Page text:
Evangelical Christian Scott Morrison’s first years as Australian prime minister were defined by disasters on a biblical scale: the Black Summer bushfires, the Covid-19 pandemic and record floods in early 2022.
The looming May 21 election has increasingly been framed as a referendum on Morrison’s leadership during these crises, with detractors accusing him of going missing when disaster strikes.
For them, Morrison’s answer when questioned about holidaying in Hawaii while the 2019 bushfires tore through 24 million hectares has become a refrain: “I don’t hold a hose, mate.”
Meanwhile, his supporters argue no one could have better managed the trials that have battered Australia since he came to power.
Morrison, 54, emerged as Australia’s prime minister in August 2018, the unexpected victor of a leadership spill in his conservative Liberal party.
He was not the most high-profile contender, perhaps best known to the public then as the treasurer who brought a lump of coal into parliament, waving it about as he told his fellow politicians: “This is coal. Don’t be afraid.”
After becoming Australia’s seventh prime minister in 11 years, Morrison billed himself as “ScoMo”, a suburban dad whose great loves were cooking curry and his rugby league team, the Cronulla Sharks.
Political columnist Sean Kelly, who published a biography of Morrison in 2021, told AFP this persona only began to emerge in 2015, when Morrison’s ambitions for the top job also came into view.
Before that, he was “essentially a blank slate”.
Morrison entered parliament in 2007 representing the Sydney seat of Cook, the site of Australia’s last race riots.
As immigration minister in 2013-14, he took credit for “stop the boats” a harsh policy to prevent asylum seekers from entering Australia, which was widely condemned while eliminating sea-borne arrivals.
Critics questioned how the man in charge reconciled his worn-on-the-sleeve Pentecostal faith with his uncompromising immigration stance.
The Artful Dodger
Growing up in the wealthy Sydney beachside suburb of Bronte, the church and politics shaped Morrison’s young life.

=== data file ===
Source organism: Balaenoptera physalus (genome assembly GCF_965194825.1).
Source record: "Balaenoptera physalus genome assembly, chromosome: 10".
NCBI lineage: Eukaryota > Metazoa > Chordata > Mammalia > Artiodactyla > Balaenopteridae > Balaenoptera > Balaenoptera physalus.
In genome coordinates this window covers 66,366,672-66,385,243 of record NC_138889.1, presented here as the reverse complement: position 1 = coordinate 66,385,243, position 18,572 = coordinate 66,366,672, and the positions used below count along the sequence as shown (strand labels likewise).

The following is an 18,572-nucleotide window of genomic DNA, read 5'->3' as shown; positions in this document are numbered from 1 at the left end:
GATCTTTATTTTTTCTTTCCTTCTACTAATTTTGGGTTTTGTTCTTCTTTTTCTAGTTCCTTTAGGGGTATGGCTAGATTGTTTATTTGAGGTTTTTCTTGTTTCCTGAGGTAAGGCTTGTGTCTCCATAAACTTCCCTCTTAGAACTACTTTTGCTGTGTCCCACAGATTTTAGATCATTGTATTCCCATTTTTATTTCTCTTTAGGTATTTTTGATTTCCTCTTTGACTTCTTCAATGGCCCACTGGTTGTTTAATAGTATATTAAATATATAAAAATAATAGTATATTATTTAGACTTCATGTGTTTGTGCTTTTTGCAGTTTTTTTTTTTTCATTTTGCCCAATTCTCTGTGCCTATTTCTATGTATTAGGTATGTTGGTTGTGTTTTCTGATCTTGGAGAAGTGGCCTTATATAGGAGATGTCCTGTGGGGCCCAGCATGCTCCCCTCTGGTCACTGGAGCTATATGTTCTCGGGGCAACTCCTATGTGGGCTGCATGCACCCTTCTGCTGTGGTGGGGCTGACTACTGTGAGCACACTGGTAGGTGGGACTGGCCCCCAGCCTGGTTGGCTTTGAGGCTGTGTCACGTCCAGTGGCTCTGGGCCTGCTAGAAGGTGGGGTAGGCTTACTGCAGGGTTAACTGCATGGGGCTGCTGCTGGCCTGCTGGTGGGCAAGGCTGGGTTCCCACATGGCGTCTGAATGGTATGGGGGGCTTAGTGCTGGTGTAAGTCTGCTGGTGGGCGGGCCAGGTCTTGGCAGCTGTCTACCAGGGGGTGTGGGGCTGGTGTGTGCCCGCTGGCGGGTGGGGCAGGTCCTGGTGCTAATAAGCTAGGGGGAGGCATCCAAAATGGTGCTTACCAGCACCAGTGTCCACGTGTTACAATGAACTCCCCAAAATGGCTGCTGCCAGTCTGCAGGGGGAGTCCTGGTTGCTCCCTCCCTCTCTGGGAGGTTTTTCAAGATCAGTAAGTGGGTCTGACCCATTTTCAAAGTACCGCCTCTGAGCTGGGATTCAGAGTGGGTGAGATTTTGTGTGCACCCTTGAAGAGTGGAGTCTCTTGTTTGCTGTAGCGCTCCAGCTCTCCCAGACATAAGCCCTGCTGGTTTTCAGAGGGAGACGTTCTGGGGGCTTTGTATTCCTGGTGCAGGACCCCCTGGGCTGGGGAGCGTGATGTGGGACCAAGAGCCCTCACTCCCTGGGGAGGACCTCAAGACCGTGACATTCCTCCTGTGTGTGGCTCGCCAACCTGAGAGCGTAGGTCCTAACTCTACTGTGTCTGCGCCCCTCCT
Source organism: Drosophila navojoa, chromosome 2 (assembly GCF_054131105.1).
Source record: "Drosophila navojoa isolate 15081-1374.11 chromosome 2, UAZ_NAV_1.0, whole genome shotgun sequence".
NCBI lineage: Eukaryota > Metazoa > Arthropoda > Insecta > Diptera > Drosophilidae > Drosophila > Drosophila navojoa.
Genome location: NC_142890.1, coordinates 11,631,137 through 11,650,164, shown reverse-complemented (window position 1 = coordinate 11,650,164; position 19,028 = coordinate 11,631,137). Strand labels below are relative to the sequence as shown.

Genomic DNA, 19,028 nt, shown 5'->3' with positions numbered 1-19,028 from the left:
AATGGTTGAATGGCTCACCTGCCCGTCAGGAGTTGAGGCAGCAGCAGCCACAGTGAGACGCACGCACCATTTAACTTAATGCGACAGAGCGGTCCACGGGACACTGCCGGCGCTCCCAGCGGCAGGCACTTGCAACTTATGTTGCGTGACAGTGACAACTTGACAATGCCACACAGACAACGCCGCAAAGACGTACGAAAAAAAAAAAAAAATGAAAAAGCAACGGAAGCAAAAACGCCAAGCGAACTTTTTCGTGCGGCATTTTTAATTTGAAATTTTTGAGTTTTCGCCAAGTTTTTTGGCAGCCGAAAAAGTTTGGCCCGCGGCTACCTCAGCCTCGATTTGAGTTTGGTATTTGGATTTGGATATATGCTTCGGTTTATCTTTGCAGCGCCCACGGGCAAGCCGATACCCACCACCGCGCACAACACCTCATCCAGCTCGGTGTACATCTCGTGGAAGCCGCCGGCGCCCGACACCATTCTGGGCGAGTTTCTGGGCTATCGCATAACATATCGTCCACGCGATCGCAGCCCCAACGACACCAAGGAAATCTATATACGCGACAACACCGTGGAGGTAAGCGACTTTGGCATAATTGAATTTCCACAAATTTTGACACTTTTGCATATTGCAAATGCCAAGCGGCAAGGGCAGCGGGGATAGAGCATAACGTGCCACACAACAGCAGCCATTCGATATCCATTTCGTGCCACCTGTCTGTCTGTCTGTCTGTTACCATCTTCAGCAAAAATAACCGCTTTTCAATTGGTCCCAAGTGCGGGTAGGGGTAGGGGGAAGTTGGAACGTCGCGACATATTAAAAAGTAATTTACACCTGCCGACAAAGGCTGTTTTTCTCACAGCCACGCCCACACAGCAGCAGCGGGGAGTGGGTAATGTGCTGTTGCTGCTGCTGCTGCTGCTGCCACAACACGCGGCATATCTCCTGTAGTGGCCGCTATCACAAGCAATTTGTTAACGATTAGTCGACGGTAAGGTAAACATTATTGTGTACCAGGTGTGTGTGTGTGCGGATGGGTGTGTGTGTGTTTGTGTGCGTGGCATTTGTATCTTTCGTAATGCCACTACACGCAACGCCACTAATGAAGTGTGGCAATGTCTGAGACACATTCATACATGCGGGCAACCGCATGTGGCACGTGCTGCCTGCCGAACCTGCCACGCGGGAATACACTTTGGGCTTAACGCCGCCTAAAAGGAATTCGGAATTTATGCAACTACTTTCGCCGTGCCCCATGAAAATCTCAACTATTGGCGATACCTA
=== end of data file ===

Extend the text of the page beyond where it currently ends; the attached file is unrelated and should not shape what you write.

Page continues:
He would often help his father, a policeman who became the local mayor, with campaigns, and “enjoyed theatre” of politics, according to Kelly.
The Morrison family also turned its hand to amateur theatre, with father and son performing in a production of the musical “Oliver!”
The elder played Fagin, while young Morrison was cast as the Artful Dodger.
As a teenager, Morrison met his wife Jenny through the church, and the pair married when he was 21.
During his time as prime minister he has often faced criticism for appearing inauthentic, earning the nickname “Scotty from Marketing”, a nod to his time in that industry before entering politics.
But Kelly said that “the two things he is absolutely sincere about are his faith and his love for his family”.
“I think those two elements are the most important things in Scott Morrison’s life,” he said.
Trials and tribulations
Less than six months after Morrison won the 2019 election promising to bring Australia’s budget back to surplus and cut personal income taxes the country began to burn.
The defining image of Australia’s 2019 “Black Summer” came when Morrison visited a bushfire-ravaged town and tried to shake the hand of an exhausted local firefighter.
“I don’t really want to shake your hand,” the man told him but the prime minister picked up his limp hand anyway.
Before recovery from the fires could even begin, the pandemic struck.
The fiscally conservative Morrison surprised many by pouring nearly Aus$90 billion (US$63 billion) into wage subsidies, as well as boosting unemployment benefits.
Australia is considered a Covid-19 success story, recording fewer than 8,000 deaths from the virus and a 95 percent double vaccination rate.
This did not translate to support for Morrison, who was criticised for moving too slowly to secure vaccines and self-testing kits.
Similarly, the prime minister’s handling of a series of sexual harassment and assault allegations against members of his party in 2021 sparked anger, particularly among women.
Morrison was able to hold together his broad coalition government while pushing through a target of zero net carbon emissions by 2050 but not quickly enough to satisfy many urban voters, who have abandoned the Liberals for climate-focused independents. Heading into the election, though, his economic credentials have been burnished by Australia’s unemployment rate dropping to 3.95 percent, the lowest in half a century.
Morrison has also promoted his foreign policy credentials on the campaign trail, pointing to the signing of the AUKUS security pact with the United States and United Kingdom, which will see Australia acquire nuclear submarine technology.
He has heralded the deal as a foreign policy win, despite the fallout it generated with ally France.
The final polls before election day are tight, with most showing the opposition Labour party slightly ahead.
But Morrison has snatched victory from the jaws of defeat before, winning the 2019 election despite predictions of a landslide against him.
“I’ve always believed in miracles,” he told supporters then.